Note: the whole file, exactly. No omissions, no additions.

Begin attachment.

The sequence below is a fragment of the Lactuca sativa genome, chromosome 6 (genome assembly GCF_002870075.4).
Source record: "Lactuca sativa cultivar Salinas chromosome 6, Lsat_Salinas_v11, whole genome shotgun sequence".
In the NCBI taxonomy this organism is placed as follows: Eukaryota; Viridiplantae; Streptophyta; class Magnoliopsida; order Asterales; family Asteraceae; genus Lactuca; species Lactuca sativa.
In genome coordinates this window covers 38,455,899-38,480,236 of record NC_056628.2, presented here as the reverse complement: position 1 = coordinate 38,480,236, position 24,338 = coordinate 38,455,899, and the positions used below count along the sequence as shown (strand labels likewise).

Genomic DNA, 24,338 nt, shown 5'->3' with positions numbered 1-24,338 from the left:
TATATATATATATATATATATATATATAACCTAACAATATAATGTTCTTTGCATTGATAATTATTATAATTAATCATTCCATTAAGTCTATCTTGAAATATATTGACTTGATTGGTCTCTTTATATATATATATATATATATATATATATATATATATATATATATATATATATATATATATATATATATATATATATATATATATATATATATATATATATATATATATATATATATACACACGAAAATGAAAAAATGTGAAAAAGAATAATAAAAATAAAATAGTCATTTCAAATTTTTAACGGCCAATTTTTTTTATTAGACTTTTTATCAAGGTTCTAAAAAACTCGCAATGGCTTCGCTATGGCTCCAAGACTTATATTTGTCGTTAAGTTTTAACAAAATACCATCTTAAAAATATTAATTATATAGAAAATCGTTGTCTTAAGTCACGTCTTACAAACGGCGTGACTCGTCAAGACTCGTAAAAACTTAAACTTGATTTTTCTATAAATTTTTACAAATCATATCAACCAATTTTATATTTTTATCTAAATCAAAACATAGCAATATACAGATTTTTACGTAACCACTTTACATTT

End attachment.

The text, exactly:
The sequence below is a fragment of the Lactuca sativa genome, chromosome 6 (genome assembly GCF_002870075.4).
Source record: "Lactuca sativa cultivar Salinas chromosome 6, Lsat_Salinas_v11, whole genome shotgun sequence".
In the NCBI taxonomy this organism is placed as follows: Eukaryota; Viridiplantae; Streptophyta; class Magnoliopsida; order Asterales; family Asteraceae; genus Lactuca; species Lactuca sativa.
In genome coordinates this window covers 38,455,899-38,480,236 of record NC_056628.2, presented here as the reverse complement: position 1 = coordinate 38,480,236, position 24,338 = coordinate 38,455,899, and the positions used below count along the sequence as shown (strand labels likewise).

Genomic DNA, 24,338 nt, shown 5'->3' with positions numbered 1-24,338 from the left:
TATATATATATATATATATATATATATAACCTAACAATATAATGTTCTTTGCATTGATAATTATTATAATTAATCATTCCATTAAGTCTATCTTGAAATATATTGACTTGATTGGTCTCTTTATATATATATATATATATATATATATATATATATATATATATATATATATATATATATATATATATATATATATATATATATATATATATATATATATATATATATATATATATATACACACGAAAATGAAAAAATGTGAAAAAGAATAATAAAAATAAAATAGTCATTTCAAATTTTTAACGGCCAATTTTTTTTATTAGACTTTTTATCAAGGTTCTAAAAAACTCGCAATGGCTTCGCTATGGCTCCAAGACTTATATTTGTCGTTAAGTTTTAACAAAATACCATCTTAAAAATATTAATTATATAGAAAATCGTTGTCTTAAGTCACGTCTTACAAACGGCGTGACTCGTCAAGACTCGTAAAAACTTAAACTTGATTTTTCTATAAATTTTTACAAATCATATCAACCAATTTTATATTTTTATCTAAATCAAAACATAGCAATATACAGATTTTTACGTAACCACTTTACATTT